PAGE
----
I've recently dedicated some of my free time to reading through How Sweet It Is, which is creative, informative, and funny. Jessica, the author, often roasts heads of garlic and incorporates it into her recipes. I decided to mimic her technique (pour a little olive oil on the top of the garlic head, allow it to sit for 10 minutes, then wrap in foil and bake at 350 for forty-five minutes) for a pasta dish I made last week.
I was roasting a bunch of asparagus at 400 degrees, so I stuck the garlic in the oven and took it out after 15-20 minutes. My oven tends to be hotter, so I try to check anything I put in there before the recommended time frame. My garlic wasn't quite as golden as Jessica's, but it still tasted sweet and mellow.
The rest of the dish came together in my 12-inch non-stick pan. I browned a few pieces of leftover prosciutto from the picnic sandwiches, then tossed the roasted asparagus, cooked whole wheat penne, a little pasta water, half of the head of garlic, and some fresh mozzarella* together in the warm pan. Normally I only eat regular pasta, but someone had given me a few samples of this penne, and I really enjoyed the nutty taste and chewy texture of it with the crispy, salty prosciutto and smooth mozzarella.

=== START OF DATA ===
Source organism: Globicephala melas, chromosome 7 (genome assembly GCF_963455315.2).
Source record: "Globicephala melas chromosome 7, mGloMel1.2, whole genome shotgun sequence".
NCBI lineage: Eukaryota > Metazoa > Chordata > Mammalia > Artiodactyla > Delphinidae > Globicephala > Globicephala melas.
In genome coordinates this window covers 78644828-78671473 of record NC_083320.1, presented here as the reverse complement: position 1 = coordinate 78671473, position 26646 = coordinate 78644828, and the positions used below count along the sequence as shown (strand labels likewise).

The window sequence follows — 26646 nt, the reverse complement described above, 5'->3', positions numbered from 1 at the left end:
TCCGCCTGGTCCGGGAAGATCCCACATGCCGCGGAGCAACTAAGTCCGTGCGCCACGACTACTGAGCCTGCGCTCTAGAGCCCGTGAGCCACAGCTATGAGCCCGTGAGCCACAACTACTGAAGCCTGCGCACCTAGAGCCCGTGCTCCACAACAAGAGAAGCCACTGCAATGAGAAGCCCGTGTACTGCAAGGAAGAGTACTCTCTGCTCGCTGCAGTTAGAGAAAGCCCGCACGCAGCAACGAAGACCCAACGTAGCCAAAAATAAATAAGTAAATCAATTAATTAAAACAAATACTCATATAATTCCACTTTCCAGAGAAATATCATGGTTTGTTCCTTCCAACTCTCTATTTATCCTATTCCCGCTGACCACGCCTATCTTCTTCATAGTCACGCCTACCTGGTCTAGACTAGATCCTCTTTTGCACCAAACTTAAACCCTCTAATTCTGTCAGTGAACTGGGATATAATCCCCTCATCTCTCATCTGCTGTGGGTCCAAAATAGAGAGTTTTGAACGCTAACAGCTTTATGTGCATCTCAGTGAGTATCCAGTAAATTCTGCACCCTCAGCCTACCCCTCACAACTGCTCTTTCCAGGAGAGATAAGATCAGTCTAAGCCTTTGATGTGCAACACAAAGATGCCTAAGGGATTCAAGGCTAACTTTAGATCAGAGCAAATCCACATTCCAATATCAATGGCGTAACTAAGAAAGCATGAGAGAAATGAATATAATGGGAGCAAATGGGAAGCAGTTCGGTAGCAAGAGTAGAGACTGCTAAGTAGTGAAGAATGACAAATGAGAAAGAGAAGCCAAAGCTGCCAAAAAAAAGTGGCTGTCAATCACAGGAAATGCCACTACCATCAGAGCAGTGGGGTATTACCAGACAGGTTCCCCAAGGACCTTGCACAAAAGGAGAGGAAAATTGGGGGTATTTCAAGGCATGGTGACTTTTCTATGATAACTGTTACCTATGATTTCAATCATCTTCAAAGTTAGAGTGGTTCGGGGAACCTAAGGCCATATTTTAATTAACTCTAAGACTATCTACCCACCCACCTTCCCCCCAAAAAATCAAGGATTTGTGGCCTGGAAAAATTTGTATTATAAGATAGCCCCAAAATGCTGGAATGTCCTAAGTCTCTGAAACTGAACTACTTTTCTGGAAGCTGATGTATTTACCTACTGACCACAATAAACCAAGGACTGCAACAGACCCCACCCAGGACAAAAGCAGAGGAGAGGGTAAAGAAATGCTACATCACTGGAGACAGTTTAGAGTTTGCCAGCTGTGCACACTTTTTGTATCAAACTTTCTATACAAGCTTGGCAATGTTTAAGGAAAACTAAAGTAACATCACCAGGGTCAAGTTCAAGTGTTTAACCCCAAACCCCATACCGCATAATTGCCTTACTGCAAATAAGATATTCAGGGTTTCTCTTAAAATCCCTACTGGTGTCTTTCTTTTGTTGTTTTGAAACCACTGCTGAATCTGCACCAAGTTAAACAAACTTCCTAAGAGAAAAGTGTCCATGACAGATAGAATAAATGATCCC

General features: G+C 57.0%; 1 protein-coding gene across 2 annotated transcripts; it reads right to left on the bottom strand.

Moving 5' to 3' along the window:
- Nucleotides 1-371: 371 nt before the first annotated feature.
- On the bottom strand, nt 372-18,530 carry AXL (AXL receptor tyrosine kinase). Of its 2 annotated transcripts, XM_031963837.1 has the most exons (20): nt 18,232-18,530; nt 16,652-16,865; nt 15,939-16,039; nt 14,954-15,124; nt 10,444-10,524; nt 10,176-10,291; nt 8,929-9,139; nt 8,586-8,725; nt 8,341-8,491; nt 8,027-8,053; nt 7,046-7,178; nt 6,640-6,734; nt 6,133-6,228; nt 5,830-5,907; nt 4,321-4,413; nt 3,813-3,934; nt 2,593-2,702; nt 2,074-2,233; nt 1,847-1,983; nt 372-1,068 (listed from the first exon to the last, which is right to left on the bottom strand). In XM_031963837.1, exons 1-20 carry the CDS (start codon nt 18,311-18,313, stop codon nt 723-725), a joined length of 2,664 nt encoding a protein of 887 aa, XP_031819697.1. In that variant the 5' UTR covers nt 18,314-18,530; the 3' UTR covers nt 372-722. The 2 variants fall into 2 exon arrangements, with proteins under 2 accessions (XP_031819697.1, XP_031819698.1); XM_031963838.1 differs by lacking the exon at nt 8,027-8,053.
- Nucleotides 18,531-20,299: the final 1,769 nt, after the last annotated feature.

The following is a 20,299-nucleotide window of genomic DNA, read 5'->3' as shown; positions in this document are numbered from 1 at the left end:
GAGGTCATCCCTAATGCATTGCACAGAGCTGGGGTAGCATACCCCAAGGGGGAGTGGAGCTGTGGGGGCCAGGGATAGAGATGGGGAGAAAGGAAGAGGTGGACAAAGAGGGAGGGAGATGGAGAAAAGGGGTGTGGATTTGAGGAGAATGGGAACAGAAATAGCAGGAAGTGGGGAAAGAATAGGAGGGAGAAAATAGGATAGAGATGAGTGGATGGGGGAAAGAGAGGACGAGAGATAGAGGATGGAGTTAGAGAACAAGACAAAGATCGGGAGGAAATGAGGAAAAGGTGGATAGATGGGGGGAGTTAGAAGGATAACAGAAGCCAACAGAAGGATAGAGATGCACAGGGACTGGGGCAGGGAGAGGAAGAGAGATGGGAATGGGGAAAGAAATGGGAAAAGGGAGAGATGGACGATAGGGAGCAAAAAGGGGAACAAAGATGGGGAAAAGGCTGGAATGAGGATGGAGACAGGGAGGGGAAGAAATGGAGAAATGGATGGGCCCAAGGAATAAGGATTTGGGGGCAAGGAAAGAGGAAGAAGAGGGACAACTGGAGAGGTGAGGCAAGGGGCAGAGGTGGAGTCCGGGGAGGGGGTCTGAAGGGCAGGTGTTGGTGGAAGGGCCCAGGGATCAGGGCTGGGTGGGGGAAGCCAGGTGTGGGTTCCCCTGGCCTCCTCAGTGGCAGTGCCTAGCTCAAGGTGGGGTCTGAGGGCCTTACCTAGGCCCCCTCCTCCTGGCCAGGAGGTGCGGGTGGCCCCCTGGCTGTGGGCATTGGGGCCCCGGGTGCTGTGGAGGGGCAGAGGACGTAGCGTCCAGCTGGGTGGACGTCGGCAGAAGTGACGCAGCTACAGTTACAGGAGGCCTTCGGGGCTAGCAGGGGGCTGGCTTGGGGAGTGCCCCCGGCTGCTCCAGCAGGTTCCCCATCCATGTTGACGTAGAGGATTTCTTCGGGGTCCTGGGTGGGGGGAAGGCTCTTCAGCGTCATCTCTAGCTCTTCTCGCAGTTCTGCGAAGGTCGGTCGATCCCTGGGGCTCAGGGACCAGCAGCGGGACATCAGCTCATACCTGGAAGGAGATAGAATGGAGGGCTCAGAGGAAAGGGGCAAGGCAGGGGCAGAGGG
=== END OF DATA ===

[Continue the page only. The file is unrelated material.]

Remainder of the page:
*I learned recently that most pre-shredded mozzarella is coated in cornstarch to help prevent the pieces from sticking together. It doesn't melt as well, and the fact that it has to be messed with makes me not want to buy it.
The Yellow Umbrella, my local fish shop, sends out a newsletter every Friday detailing their selection, including prices and recipes. I was hoping they'd still have escolar when I went in last week, but they'd already run out. The friendly guy behind the counter recommended sea bass instead.
It was a beautiful night, so we took his advice and grilled the nice-looking fish, along with some marinated zucchini and roasted garlic flavored rice. Neither of us could remember trying sea bass before, and it's different from a lot of the other fish we normally eat. It's much firmer, and richer, with a texture that reminded me of crab meat.
This week I made pizza, but ran out of regular flour before finishing the dough. I added 1/2 cup of whole wheat flour (one-third of the total amount) before realizing I had to get more all-purpose from the story anyway if I wanted to be able to knead it. Luckily we both liked the way the crust turned out. I don't think I'll make it partially whole wheat all the time, but it's nice to know we can make our pizza a little bit healthier without sacrificing the familiar taste, or eating any extra cornstarch.